Burning the Candle at Both Ends – Why Chronic Disease Prevention and Wellness need to be Job #1

In Executive Leadership, Healthcare, Published articles or white papers on October 22, 2010 at 2:18 pm

Published in National Healthcare Reform Magazine
October 2010

I recently attended a conference where, like many conferences around the United States, Healthcare Reform was the key topic. I was most impressed by Mika Brzezinski, from MSNBC’s Morning Joe show, and her passion regarding America’s Obesity issue. Our self indulgent lifestyle in the US has created many behavioral and lifestyle induced chronic conditions that dramatically affect the cost of healthcare and insurance in this country. As I listened to Mika speak, it made me think of many conversations that I have had with friends and peers regarding wellness and prevention. How does one define wellness and prevention? How does one create expectations for behaviors? How do you build a wellness program that rewards and creates incentives for individuals the take care of themselves? Since there are many opinions, it makes it difficult to establish a true definition of wellness, let alone define rewards, incentives and penalties required to make Wellness a clearly defined strategy to reduce Healthcare costs.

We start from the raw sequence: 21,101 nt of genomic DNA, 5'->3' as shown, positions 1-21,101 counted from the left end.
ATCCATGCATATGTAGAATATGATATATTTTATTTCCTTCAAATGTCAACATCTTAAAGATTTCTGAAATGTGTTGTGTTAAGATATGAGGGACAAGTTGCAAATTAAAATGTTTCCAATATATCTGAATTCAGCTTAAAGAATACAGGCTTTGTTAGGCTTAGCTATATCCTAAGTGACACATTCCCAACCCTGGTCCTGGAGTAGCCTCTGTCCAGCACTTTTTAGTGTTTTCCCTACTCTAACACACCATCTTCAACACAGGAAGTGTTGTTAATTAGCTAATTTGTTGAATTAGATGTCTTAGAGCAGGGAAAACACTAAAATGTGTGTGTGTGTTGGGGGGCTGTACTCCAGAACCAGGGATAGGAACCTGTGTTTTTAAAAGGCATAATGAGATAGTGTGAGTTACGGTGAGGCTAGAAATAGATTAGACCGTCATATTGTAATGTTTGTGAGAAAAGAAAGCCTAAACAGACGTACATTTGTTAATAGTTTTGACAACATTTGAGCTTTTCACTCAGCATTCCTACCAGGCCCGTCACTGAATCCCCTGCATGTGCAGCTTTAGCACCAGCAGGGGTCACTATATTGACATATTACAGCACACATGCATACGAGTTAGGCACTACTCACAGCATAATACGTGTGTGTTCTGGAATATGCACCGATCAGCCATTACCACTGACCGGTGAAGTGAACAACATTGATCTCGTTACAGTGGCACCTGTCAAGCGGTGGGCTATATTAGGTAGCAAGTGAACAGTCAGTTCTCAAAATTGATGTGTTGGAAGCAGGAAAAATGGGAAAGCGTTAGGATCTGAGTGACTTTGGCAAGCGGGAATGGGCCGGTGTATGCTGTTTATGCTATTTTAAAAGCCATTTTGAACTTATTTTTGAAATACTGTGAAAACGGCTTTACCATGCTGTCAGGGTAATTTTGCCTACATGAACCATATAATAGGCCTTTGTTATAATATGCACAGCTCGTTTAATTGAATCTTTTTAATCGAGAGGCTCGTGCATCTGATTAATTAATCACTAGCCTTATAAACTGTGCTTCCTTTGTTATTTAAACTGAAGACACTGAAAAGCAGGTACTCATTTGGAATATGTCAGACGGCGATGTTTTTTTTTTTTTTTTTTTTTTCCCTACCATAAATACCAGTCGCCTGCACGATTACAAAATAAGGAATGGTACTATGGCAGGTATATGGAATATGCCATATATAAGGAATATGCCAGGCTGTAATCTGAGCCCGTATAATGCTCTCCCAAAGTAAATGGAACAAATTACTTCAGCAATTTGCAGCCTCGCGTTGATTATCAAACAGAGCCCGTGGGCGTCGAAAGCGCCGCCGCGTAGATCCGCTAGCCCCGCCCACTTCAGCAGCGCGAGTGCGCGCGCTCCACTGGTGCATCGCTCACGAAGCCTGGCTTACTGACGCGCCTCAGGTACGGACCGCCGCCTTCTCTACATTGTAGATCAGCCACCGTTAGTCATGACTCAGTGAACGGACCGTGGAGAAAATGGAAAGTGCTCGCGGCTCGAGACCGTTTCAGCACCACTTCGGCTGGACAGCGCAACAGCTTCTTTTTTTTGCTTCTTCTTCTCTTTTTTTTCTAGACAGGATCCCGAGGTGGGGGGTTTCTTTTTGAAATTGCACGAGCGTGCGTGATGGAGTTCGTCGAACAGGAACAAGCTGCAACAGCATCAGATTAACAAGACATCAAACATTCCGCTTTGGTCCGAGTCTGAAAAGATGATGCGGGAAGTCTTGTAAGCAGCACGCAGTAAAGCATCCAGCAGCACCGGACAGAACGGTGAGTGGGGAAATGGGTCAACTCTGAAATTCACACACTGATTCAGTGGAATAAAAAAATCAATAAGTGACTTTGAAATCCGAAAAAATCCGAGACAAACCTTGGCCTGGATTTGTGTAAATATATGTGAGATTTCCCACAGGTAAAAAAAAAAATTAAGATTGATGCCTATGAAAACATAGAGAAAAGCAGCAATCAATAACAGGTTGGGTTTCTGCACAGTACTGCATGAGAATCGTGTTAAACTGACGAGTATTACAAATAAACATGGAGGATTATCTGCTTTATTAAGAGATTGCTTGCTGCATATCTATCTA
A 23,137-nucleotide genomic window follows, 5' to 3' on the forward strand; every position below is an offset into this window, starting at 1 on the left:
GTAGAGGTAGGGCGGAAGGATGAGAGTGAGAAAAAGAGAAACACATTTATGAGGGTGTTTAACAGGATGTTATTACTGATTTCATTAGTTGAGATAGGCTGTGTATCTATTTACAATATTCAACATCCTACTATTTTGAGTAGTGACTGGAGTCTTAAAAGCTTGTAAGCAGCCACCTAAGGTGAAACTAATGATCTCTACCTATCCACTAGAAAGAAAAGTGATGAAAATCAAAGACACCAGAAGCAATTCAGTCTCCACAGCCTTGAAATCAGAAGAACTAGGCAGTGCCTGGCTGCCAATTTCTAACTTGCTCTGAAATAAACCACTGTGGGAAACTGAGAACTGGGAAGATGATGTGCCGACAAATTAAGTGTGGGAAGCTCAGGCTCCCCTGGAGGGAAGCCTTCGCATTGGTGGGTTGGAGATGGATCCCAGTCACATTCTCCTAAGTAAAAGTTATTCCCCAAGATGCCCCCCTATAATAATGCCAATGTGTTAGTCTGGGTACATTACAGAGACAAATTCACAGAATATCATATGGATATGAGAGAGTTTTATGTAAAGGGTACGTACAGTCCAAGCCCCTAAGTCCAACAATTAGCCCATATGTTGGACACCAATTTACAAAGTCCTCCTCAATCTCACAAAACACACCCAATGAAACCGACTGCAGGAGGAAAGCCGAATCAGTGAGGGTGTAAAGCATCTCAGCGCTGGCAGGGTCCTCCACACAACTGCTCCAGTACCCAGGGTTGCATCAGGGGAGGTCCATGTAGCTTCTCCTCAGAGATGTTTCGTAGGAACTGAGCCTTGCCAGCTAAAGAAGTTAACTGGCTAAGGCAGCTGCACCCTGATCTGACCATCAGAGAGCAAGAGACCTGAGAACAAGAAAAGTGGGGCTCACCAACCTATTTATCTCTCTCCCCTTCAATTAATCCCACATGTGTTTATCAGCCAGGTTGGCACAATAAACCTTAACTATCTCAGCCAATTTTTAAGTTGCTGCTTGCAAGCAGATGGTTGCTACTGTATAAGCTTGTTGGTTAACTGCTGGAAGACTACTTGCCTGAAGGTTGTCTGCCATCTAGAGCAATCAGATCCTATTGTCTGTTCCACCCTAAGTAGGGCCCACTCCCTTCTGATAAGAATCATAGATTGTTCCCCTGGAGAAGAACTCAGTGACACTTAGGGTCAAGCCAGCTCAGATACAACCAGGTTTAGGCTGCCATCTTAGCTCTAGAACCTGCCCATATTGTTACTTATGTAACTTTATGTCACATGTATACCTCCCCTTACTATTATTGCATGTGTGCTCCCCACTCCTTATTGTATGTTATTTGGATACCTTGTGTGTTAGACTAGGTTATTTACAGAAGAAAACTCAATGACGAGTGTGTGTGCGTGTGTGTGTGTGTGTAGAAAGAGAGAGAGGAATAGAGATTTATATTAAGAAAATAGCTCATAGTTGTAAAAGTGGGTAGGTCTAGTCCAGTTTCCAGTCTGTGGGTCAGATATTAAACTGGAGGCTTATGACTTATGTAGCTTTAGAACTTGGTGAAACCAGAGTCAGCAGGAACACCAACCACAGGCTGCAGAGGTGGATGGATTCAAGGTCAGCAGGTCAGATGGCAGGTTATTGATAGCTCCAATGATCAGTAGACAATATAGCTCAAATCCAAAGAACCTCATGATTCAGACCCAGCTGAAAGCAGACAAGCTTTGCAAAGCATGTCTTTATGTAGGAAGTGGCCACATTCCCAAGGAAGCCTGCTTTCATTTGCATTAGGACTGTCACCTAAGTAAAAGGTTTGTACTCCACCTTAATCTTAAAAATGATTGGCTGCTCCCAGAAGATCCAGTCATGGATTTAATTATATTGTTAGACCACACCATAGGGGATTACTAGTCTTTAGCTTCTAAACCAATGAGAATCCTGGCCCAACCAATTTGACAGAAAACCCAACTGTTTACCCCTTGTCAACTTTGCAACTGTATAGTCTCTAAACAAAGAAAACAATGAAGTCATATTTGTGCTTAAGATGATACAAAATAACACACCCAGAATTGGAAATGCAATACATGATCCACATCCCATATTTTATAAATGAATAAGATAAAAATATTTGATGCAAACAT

A McKinsey Quarterly report from June 2009 titled Why Understanding Medical Risk is Key to US Health Reform outlined several important points. These points included the shift in medical risk from random catastrophic events driven by things out our control, the misalignment of our current supply side fee-for-service incentives and the “lack of incentives for healthy behavior and overall long term health management”.

The four most common causes of chronic disease are: lack of physical activity, poor eating habits, smoking and alcohol consumption. Statistics show these are the main causes of death and poor health. These causes are preventable and can be modified through lifestyle changes. Obesity alone costs the nation a total of $139 billion in direct and indirect cost per year. These stats alone are staggering but when coupled with the projected and uncontrollable end-of-life costs of the current baby boom generation, it tells us that dramatic change needs to occur in how we incent Wellness and individuals who refrain from these damaging lifestyle choices. This change will not happen without an “intervention” from all segments of our society, including healthcare, education, churches, government, and business. I am often amazed at the transformation of people’s lives on the show “The Biggest Loser” – the goal is clearly defined, the “weigh-ins” include incentives and penalties – the expectations are clear to all. Wellness, to be successful in this country, will need the same model: well-defined outcomes, measurements of success, rewards and penalties, and clear expectations.

The rising costs of healthcare, even with current reform measures, are NOT sustainable. With the aging of America, we cannot afford to have the uncontrollable end-of-life medical expense, coupled with chronic disease lifestyle conditions of younger Americans, adding to the burden that will soon face our overwhelmed healthcare system.


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